The Continuum of Sexuality

In response to a question, “What if a heterosexual becomes a homosexual?”

I am inclined to think that the sexual dichotomy of hetero- and homo-sexuality is what is wrong. Given an environment in which no outside forces were exerted, people would land wherever they felt led on the continuum of sexuality. For people towards the outer limits of the continuum their sexual inclinations would be clear – either same gender or opposite gender attraction. I think, however, that there aren’t too many people dwelling at these extremes. So you have what I believe to be the majority of people – those dwelling in the more central places on the continuum. I think that how the attraction is lived out is different, as well. For an extreme-dweller, the attraction of gender would take precedence over the attraction to individuals. For the centrist-dwellers, attraction to individuals would be more important than their gender identity.

Then enters social norms into the equation. We’ve had centuries of social norms being based on procreation in order to increase tribal strength – the desire for numbers and continuation of the “lineage”. These social norms have taken on the stuff of law – religious and civil – and have become absolutes, even though the need for enforcement of these norms has long passed. We have enough people, don’t you think? But the social norms still reward procreative activity, and denigrate those combinations that don’t produce children. How many times do newly married heterosexuals hear the question about having kids? And many people look askance at couples who choose not to have children – like something is wrong with them. Even more so, then, for same-gender coupling that couldn’t produce children by the conventional means.

These social norms then function like tightening the belt on a fat man – oops, we’ve heard that before somewhere. For a centrist-dweller, the social norms say you should only be attracted to opposite gender people. Since we believe in these norms – we’ve heard these voices all our lives – we internalize them and assume that the part of us that find John attractive is a perversion. Tighten the belt – control the attraction. Unfortunately, tightening the belt just squeezes the fat into places it wasn’t intended to be. The tighter we make the belt, the more the fat is shoved into bizarre places, until we have married, self-proclaiming heterosexuals tapping their feet in restroom stalls or hiring same-gender sex-workers to live out what are now considered prurient perversions. And we’re fooling ourselves if we think this is new behavior.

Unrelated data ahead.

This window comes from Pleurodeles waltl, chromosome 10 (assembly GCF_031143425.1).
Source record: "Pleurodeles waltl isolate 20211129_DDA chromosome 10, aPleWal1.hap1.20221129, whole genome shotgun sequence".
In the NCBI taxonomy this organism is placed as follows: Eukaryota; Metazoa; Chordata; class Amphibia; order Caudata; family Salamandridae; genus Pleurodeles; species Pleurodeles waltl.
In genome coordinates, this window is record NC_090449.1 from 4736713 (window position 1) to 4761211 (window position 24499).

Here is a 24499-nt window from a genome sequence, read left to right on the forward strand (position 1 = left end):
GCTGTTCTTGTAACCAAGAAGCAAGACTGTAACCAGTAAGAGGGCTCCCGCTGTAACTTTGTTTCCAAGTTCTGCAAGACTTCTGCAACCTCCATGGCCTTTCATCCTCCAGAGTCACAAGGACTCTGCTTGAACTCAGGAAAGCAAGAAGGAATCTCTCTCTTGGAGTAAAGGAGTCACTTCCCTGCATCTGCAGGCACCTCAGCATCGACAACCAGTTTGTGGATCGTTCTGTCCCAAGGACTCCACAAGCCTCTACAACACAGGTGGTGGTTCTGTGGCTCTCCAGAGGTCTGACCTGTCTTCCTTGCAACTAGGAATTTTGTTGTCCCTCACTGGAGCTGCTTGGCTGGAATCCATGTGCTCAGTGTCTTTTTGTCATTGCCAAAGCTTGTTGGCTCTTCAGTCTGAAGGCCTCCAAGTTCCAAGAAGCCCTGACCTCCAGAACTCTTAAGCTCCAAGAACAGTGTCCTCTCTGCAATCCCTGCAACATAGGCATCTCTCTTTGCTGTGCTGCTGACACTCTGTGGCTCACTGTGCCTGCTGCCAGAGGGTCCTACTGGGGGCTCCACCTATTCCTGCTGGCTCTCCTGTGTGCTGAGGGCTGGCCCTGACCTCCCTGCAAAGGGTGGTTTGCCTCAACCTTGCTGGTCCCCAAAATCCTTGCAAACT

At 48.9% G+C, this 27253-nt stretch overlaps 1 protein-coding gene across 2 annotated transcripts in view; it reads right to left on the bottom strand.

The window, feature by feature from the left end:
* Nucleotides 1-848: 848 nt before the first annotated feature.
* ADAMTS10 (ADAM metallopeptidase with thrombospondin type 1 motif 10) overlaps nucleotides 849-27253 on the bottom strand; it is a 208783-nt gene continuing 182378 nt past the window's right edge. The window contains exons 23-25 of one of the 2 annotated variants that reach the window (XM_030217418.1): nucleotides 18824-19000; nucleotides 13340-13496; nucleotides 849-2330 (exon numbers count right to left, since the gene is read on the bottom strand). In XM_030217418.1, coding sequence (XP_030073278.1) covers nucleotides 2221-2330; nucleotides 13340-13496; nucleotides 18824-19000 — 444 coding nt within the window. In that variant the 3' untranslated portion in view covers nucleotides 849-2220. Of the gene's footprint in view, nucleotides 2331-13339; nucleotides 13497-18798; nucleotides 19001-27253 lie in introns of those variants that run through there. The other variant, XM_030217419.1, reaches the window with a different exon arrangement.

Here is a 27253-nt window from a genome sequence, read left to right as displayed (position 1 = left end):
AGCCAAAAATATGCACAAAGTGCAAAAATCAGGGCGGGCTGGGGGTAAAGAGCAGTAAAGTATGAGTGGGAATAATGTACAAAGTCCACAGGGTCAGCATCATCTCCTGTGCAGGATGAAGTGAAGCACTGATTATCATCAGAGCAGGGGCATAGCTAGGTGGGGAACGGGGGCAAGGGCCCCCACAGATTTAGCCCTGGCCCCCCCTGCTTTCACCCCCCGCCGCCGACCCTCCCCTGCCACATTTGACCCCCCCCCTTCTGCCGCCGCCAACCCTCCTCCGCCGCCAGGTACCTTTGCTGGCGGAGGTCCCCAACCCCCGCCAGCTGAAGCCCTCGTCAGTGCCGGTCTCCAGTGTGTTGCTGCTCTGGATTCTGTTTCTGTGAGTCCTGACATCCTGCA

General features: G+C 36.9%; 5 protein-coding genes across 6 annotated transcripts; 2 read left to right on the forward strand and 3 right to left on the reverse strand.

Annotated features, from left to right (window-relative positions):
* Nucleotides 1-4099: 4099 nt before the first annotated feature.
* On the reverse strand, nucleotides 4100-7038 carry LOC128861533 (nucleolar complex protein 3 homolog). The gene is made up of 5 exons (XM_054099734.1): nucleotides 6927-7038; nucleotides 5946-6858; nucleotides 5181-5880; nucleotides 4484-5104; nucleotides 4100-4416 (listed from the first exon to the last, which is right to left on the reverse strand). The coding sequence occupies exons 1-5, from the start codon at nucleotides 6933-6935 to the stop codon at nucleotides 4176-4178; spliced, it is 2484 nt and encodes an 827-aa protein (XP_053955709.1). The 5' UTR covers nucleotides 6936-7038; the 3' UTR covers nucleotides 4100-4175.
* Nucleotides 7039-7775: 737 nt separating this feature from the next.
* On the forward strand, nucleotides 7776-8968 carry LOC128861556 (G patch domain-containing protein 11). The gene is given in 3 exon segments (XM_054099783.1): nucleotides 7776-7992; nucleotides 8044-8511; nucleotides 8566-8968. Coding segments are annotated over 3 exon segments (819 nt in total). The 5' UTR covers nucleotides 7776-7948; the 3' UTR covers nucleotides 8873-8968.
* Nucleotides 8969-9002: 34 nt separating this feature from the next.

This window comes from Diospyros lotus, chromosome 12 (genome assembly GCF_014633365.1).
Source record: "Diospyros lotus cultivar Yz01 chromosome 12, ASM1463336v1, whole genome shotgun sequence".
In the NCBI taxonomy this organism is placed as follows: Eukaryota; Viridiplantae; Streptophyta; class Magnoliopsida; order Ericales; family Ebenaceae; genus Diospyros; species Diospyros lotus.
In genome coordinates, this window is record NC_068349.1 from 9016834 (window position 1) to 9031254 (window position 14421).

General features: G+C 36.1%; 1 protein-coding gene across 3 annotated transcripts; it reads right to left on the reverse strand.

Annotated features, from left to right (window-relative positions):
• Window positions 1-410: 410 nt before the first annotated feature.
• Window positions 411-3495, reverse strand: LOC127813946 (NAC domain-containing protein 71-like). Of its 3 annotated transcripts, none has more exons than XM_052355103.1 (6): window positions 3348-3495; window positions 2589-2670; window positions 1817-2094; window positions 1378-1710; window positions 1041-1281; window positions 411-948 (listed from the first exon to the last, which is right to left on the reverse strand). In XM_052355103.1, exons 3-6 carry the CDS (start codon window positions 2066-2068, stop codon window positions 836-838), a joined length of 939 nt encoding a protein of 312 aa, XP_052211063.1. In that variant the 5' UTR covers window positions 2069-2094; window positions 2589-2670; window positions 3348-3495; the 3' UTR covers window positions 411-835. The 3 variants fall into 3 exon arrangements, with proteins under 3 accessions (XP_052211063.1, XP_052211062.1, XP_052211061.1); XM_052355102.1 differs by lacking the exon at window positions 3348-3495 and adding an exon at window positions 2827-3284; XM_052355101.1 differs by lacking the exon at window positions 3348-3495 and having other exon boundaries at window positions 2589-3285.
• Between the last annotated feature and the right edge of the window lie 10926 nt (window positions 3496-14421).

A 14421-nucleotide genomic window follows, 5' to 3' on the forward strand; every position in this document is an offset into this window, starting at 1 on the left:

If someone has tightened their belt to the point of severe constriction for long enough, and they decide to have a healthier attitude towards attraction, they may appear to change their orientation. While they are simply living authentically into the identity they mave have always had, but ignored, they may appear to the outside world to have changed their sexuality. Likewise, if someone decides to tighten their belt because of outside pressure to conform to the norms, they may appear to the outside world to become “normal” heterosexuals. In reality, however, they have just become a fat-bomb waiting to explode when the belt fails.

The real problem comes from trying to understand a new paradigm while looking through the same old lens. If the lens is focussed on social norms of sexuality, we will ask questions like can a straight person become gay, or visa versa. If the lens is focussed on authentic sexuality, the questions will be more like, “Can a person really only be attracted to one gender?” So the problem is that the question, “What if a heterosexual becomes homosexual?”, is flawed. It’s a question asked by the voices in our heads, not by our own voice.

Authored by the people of Soulforce.org & Rev Andy Little. Written by Andy.

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... or, preaching from both ends


That's too bad - I'm so sorry. Oh, well, just try to make the best of it. What you'll find here is a variety of essays and ramblings to do with things theological, social, whimsical and, sometimes, all three. I don't write to get famous - trust me, I've been told how futile that would be - but to express myself. I love to communicate and browbeat - ummm, I mean dialogue - about the things I find intriguing. Since you're here, and the door's locked, why don't you stay a while. There's a page bar under the header with links to information about us - I mean me. Don't forget to tell me what you think - in a nice way, I mean.

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